Hi. Welcome to Expert Talks at InsightsNow, in the last video, we spoke about how in three years’ time nearly 80% of global commerce will be either directly or indirectly influenced by digital marketing ROI means and why it will require a change in both mindset and metrics for business leaders and marketing teams to be aligned on the effectiveness of the marketing space.
I think the mindset is a lot more important than metrics and we will discuss why that is the reason. In the current digital world as a customer traverses through her journey from awareness to consideration to purchase and eventually becoming a brand loyalist or advocate, she is exposed to a multitude of touch points both physical as well as digital. The customer though may choose to engage or respond to some of these touchpoints, a number of them and it is not necessarily likely to be linear. If anything it is likely to be nonlinear or unpredictable.
So what it essentially means is that each shopping journey for the same customer is likely to be unique and is a combination and a culmination of multiple touch points that she is engaged in along the way. However, historically marketers have been used to looking at marketing effectiveness from the perspective of what I call last touch point attribution.
So what it essentially means is that if a customer has clicked on an email and from there visit the website and she’s purchased a particular product that sales are attributed to that email campaign. Or possibly if there has been a TV ad or a newspaper ad and the next day there is an increase in store footfalls and sales, that growth is attributed to that particular newspaper or TV ad. However, it tends to ignore the impact of all the previous campaigns which have actually helped create awareness and consideration for the customer.
Now, this could have worked in previous times where the type of influence such triggers and campaigns were fairly spread out. However, in the current world where customers are inundated with a plethora of prompts, triggers, and digital touchpoints, and with built a time gap, this particular method will not work. So there are a few factors that one needs to take into consideration while looking at marketing effectiveness attribution so number one is the impact of each individual touch point.
Number two is the impact of the sequence in which a customer engages with that various touch points and number three is the time decay impact. Post a nudge or a prompt the customer engages with. So impact of each individual touch point. Let’s talk of an example. Let’s say you see an ad and decide to visit a store. The impact of you finding or not finding the range or availability to your liking is likely to be far higher than if you are visiting the company’s website or e-commerce app from the confines of your home and then finding or not finding anything to your life.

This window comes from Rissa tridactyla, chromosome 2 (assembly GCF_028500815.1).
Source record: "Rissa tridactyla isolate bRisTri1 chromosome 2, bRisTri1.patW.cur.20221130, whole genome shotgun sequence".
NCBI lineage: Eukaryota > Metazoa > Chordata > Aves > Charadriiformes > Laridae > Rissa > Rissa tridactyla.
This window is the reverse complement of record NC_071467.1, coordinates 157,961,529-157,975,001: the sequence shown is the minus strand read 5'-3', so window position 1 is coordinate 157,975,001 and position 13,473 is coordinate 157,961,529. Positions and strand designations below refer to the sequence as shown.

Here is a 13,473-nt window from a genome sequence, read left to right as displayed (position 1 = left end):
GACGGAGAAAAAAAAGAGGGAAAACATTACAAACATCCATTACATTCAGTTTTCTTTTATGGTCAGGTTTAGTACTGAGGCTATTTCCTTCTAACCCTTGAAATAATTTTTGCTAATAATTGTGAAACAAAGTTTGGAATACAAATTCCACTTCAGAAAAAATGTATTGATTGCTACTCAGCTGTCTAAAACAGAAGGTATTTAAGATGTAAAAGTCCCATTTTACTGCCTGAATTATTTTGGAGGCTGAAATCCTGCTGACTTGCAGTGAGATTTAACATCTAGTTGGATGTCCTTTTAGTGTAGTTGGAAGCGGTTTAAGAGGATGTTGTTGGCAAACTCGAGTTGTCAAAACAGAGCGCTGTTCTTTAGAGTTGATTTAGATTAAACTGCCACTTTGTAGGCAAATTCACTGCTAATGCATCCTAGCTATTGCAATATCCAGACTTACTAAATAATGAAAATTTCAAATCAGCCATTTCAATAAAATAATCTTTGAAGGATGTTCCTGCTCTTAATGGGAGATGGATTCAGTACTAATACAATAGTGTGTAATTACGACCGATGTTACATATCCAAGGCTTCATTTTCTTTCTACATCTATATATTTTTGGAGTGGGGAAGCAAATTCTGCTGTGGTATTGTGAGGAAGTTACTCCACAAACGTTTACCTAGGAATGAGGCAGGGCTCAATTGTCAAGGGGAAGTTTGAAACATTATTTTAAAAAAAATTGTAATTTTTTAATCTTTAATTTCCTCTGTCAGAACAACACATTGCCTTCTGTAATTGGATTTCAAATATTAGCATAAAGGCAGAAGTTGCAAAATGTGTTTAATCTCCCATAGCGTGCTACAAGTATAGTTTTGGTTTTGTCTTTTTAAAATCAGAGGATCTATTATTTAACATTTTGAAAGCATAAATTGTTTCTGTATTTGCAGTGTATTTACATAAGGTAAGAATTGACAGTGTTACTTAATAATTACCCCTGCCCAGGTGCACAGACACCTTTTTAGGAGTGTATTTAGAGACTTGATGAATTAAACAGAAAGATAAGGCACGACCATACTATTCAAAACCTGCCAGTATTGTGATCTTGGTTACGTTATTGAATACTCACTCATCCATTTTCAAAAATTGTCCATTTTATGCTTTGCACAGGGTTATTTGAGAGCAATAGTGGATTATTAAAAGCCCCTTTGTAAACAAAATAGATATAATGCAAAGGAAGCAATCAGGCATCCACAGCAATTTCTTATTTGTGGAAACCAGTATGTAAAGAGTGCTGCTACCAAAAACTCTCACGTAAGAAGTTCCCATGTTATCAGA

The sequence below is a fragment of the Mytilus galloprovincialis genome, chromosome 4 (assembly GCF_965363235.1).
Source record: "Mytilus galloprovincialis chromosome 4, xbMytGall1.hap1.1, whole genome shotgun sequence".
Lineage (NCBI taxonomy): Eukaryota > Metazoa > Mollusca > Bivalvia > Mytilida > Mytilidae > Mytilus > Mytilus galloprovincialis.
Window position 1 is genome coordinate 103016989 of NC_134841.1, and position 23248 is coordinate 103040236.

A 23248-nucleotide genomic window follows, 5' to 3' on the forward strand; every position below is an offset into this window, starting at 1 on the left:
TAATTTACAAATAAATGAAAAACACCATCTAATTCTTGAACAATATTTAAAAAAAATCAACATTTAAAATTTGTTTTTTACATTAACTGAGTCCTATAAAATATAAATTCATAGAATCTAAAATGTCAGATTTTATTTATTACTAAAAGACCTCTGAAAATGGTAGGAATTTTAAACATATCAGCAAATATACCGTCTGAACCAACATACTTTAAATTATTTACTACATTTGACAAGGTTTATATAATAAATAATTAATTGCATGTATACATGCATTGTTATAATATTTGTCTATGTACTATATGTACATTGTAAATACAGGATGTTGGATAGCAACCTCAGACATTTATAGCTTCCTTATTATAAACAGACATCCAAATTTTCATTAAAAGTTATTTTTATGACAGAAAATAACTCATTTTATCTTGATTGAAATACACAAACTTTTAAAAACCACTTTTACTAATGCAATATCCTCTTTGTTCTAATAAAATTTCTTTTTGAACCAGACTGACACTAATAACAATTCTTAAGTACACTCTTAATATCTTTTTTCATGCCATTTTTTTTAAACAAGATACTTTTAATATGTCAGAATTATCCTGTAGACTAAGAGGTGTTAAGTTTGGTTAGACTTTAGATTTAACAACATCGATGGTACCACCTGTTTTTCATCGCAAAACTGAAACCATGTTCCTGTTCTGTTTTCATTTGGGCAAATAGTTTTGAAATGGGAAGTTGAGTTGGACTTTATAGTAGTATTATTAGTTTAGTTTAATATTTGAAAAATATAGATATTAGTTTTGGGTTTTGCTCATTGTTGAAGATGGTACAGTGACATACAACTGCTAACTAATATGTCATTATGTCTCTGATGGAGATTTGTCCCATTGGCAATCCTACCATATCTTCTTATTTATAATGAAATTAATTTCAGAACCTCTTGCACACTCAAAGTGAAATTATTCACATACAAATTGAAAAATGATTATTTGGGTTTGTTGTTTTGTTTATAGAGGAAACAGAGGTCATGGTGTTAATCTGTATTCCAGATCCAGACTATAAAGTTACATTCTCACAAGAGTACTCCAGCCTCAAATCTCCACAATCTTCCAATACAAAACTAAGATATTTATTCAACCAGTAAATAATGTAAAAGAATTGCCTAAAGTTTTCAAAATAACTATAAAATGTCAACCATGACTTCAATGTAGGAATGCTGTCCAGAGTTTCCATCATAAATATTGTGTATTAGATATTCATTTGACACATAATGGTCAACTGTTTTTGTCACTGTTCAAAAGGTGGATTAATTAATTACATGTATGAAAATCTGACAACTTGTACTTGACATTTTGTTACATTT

The second one is the impact of the sequence of touchpoints. So in a case where I receive an email from a company, I open that particular email, and then I’m served a Facebook ad and then decide to visit the company’s website. The probability of my conversion there is likely to be very different from if I were served a Facebook ad first and after some time I get an email, I open that particular email and from there I click on that particular link to approach the website.
The third one is essentially about time decade or the impact of time decay. So depending upon whether the ad is one earlier, one day earlier, or one week earlier, the impact of the ad and the mindset of the customer obviously tend to weaken over a period of time. So for good attribution modeling, all these three factors need to be considered. But these are essentially internal factors. This need to be overlaid with a few extraneous factors, which is one, what is the customer’s context? Is she going on vacation? Is she feeling rich over children actually going back to school? So what is that particular context?
Number two is market events. Is there a festival or occasion around the corner? Is there a change of seasons? Is there some social event happening?
Number three is competition and clutter. So is there a new competition? Is competition really aggressive about their own marketing spends? And hence there’s a lot of clutter and marketing campaigns that are happening and you need to cut through that to get across to a customer. So these are various combinations based on which when a company does a marketing campaign, the outcomes will depend on a combination of these factors.
So if I made it sound a little too complicated, the reason is, like I stated at the beginning of this particular video, it is more about mindset than about metrics. So leaders will need to understand that going forward.
Number one, trying to make an immediate sale or an impact out of a marketing campaign is going to be increasingly more challenging and possibly a lot more inefficient.
Number two, given that customer mindshare, is built over a period of time, constancy of purpose and value proposition is absolutely mandatory for customers to stay in touch with the brand and continue to be their fans.
Number three, given the type of clutter and multitude of communications that are happening, new customer acquisition is going to be increasingly costly and hence investments are best served in customer retention and advocacy.
Number four, again, the signal-to-noise ratio is going to continuously weaken and that is why brands and leaders will need to take a leap of faith in investing in customer data and experience-led initiatives.
In the next video, we’ll talk about metrics. For each of those three blocks, we spoke of how one can look at attributing the impact of a market campaign and measuring marketing effectiveness. I hope you found this useful. Please do follow us @insightsnow.cloud. Thank you.